Albert Bandura and social learning
The concept of proxy learning began to take shape from the emergence of social learning theory in the mid-twentieth century. At this time, the psychological current that had dominated in the United States, the behaviorism of John Watson and BF Skinner, was beginning to enter into crisis.
The idea that all behavior was the result of a learning process produced by the stimuli one experiences about one’s own body and the responses that it emits as a reaction (as it used to be, for example , in learning based on punishment) was beginning to be considered as an overly simplistic conception of learning, because according to psychologists of the cognitivist current he paid little attention to cognitive processes such as imagination, beliefs or expectations of each.
This fact created the breeding ground for Albert Bandura, a psychologist trained in behavioralism, to create something called social cognitive theory. According to this new paradigm, learning could also occur by observing others and seeing the consequences of their actions.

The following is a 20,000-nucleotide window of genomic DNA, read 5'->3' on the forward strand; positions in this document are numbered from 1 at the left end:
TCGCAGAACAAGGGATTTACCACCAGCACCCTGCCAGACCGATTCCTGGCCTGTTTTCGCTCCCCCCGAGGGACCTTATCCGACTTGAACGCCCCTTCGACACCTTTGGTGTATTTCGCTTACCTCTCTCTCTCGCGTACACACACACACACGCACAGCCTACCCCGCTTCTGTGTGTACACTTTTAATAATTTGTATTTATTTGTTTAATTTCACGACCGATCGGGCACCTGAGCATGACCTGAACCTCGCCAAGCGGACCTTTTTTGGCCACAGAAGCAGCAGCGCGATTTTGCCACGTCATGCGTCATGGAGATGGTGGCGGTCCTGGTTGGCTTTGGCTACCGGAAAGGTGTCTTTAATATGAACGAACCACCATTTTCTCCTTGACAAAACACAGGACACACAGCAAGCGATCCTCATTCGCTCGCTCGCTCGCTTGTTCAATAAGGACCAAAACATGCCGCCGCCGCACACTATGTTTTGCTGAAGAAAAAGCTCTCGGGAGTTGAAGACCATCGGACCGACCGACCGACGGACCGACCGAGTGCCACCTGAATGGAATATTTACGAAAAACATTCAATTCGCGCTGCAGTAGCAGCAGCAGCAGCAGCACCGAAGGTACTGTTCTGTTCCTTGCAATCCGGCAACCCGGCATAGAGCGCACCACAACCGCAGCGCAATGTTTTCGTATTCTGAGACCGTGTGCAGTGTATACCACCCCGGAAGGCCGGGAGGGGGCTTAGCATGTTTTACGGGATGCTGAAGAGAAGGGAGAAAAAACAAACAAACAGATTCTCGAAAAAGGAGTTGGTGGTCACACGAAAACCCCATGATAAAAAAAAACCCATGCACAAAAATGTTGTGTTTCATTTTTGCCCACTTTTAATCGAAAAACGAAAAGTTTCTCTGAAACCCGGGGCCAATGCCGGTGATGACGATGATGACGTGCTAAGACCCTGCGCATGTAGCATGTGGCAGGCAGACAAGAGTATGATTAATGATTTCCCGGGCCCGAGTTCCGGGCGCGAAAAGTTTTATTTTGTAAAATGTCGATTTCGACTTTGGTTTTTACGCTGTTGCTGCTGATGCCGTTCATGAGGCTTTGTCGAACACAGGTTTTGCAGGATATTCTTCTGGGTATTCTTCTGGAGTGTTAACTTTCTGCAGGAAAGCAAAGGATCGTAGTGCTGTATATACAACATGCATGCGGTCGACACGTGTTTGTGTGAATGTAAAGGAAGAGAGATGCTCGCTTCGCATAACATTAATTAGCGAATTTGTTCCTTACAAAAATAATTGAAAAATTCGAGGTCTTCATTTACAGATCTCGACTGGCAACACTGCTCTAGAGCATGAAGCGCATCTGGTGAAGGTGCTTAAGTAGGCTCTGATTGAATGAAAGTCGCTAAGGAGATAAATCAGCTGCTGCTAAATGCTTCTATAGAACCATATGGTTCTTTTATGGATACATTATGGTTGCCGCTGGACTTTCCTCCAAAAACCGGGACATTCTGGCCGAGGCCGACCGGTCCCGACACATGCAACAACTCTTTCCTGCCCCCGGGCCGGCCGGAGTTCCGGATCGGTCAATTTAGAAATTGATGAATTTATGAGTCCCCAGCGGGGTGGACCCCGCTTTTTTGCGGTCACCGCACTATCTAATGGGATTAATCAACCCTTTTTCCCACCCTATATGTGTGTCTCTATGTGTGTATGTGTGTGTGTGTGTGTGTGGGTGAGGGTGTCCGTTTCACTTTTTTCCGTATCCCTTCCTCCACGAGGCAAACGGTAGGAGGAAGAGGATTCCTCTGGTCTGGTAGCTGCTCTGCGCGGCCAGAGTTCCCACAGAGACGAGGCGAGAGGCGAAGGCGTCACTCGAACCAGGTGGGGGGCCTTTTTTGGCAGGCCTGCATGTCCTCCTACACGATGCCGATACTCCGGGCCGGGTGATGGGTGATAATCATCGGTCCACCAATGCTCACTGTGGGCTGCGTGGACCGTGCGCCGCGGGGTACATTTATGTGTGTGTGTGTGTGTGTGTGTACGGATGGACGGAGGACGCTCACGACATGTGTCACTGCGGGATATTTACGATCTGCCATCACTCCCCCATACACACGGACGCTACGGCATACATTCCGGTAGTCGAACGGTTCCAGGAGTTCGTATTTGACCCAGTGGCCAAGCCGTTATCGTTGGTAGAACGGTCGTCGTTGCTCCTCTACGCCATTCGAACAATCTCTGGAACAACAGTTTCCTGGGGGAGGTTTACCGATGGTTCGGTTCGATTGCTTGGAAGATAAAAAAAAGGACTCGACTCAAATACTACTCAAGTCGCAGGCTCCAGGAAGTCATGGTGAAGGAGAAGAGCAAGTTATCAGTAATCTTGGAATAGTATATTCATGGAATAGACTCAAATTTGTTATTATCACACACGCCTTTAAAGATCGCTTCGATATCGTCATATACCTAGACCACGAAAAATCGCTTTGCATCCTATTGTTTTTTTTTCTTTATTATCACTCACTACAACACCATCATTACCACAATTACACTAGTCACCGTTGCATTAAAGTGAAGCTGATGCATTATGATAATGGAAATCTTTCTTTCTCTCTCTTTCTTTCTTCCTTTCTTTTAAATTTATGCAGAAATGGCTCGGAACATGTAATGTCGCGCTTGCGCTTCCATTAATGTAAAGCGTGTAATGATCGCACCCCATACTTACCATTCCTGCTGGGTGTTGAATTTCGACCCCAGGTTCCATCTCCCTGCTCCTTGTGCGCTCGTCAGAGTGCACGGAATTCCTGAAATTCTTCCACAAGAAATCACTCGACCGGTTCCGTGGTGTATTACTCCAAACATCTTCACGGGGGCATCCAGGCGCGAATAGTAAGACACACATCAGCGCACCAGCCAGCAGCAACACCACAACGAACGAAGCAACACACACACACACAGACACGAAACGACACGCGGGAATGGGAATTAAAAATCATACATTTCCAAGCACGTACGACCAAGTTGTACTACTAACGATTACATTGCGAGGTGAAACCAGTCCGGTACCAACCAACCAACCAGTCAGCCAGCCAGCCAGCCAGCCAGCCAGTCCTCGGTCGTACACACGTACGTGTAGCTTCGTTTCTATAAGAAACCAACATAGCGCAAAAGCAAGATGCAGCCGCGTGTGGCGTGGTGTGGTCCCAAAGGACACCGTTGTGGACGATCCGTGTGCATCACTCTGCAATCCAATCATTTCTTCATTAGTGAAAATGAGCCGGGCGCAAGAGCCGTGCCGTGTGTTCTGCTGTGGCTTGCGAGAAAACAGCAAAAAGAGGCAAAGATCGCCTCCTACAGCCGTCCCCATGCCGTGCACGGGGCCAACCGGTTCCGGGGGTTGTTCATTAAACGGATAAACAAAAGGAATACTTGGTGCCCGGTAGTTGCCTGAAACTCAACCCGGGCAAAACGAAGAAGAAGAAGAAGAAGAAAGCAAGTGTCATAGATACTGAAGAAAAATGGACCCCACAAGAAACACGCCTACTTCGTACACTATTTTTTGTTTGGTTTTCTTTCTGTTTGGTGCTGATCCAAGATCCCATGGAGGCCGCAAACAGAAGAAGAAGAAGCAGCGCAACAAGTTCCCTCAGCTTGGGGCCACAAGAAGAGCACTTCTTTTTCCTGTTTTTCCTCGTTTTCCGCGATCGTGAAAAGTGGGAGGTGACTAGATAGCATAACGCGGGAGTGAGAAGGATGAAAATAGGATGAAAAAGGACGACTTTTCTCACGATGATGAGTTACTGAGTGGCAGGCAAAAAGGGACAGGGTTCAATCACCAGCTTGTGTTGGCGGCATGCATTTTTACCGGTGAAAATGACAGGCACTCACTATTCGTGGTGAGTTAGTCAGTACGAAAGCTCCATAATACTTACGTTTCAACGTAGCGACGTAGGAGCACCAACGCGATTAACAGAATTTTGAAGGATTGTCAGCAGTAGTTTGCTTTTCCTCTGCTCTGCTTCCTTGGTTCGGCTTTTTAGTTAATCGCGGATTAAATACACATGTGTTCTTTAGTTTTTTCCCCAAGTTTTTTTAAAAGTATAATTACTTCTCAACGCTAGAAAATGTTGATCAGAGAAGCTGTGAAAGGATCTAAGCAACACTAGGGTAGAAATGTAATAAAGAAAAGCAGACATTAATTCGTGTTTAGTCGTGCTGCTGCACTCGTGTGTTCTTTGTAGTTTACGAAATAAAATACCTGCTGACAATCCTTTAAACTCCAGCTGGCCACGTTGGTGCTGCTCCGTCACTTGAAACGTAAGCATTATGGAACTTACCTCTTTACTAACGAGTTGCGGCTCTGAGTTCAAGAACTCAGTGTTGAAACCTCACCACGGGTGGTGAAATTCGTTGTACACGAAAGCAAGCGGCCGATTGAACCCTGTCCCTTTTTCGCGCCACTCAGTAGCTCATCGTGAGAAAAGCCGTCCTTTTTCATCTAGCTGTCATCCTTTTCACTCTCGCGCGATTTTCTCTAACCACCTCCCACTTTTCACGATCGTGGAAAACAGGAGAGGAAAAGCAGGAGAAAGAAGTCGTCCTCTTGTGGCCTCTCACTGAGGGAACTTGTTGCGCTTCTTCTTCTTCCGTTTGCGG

In this way, a cognitive process came into play: the projection of oneself on the actions of the otherSomething that requires using some sort of abstract thinking. The construct of vicarious learning was born, however, to prove that his theory served to describe reality, Bandura conducted a series of curious experiments.
However, there is no consensus on whether or not this “addition” served to complement the behavioral learning model, as it also takes into account the perception of behavior exerted by others, but without appealing to basic cognitive entities such as “imagination” or “motivation”.